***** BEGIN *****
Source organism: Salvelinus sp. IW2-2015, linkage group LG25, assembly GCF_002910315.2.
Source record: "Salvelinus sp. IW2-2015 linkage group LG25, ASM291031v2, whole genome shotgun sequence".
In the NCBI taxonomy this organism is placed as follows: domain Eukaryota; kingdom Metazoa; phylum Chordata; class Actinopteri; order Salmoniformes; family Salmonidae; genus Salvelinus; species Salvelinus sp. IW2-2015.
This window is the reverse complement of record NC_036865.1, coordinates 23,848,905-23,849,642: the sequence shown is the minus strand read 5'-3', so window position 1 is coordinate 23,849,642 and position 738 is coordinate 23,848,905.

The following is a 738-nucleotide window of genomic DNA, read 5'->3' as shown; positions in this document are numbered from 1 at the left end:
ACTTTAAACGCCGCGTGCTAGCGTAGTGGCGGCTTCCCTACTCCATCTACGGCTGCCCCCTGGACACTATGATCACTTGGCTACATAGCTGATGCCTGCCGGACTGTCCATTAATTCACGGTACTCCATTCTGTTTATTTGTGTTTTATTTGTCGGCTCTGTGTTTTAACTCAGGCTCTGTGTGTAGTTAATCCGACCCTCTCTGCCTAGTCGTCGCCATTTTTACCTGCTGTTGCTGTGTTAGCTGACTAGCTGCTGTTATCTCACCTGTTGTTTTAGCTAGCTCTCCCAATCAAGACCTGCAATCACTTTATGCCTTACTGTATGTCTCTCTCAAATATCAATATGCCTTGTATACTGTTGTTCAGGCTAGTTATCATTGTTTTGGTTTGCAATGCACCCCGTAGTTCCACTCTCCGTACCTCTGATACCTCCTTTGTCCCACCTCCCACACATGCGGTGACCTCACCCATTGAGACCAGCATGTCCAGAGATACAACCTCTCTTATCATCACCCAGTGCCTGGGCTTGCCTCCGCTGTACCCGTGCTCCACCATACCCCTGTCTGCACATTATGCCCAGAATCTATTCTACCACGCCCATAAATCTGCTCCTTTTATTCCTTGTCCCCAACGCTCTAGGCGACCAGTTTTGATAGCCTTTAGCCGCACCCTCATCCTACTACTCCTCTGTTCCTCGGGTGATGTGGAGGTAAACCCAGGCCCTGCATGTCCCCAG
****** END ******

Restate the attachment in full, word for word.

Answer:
Source organism: Salvelinus sp. IW2-2015, linkage group LG25, assembly GCF_002910315.2.
Source record: "Salvelinus sp. IW2-2015 linkage group LG25, ASM291031v2, whole genome shotgun sequence".
In the NCBI taxonomy this organism is placed as follows: domain Eukaryota; kingdom Metazoa; phylum Chordata; class Actinopteri; order Salmoniformes; family Salmonidae; genus Salvelinus; species Salvelinus sp. IW2-2015.
This window is the reverse complement of record NC_036865.1, coordinates 23,848,905-23,849,642: the sequence shown is the minus strand read 5'-3', so window position 1 is coordinate 23,849,642 and position 738 is coordinate 23,848,905.

The following is a 738-nucleotide window of genomic DNA, read 5'->3' as shown; positions in this document are numbered from 1 at the left end:
ACTTTAAACGCCGCGTGCTAGCGTAGTGGCGGCTTCCCTACTCCATCTACGGCTGCCCCCTGGACACTATGATCACTTGGCTACATAGCTGATGCCTGCCGGACTGTCCATTAATTCACGGTACTCCATTCTGTTTATTTGTGTTTTATTTGTCGGCTCTGTGTTTTAACTCAGGCTCTGTGTGTAGTTAATCCGACCCTCTCTGCCTAGTCGTCGCCATTTTTACCTGCTGTTGCTGTGTTAGCTGACTAGCTGCTGTTATCTCACCTGTTGTTTTAGCTAGCTCTCCCAATCAAGACCTGCAATCACTTTATGCCTTACTGTATGTCTCTCTCAAATATCAATATGCCTTGTATACTGTTGTTCAGGCTAGTTATCATTGTTTTGGTTTGCAATGCACCCCGTAGTTCCACTCTCCGTACCTCTGATACCTCCTTTGTCCCACCTCCCACACATGCGGTGACCTCACCCATTGAGACCAGCATGTCCAGAGATACAACCTCTCTTATCATCACCCAGTGCCTGGGCTTGCCTCCGCTGTACCCGTGCTCCACCATACCCCTGTCTGCACATTATGCCCAGAATCTATTCTACCACGCCCATAAATCTGCTCCTTTTATTCCTTGTCCCCAACGCTCTAGGCGACCAGTTTTGATAGCCTTTAGCCGCACCCTCATCCTACTACTCCTCTGTTCCTCGGGTGATGTGGAGGTAAACCCAGGCCCTGCATGTCCCCAG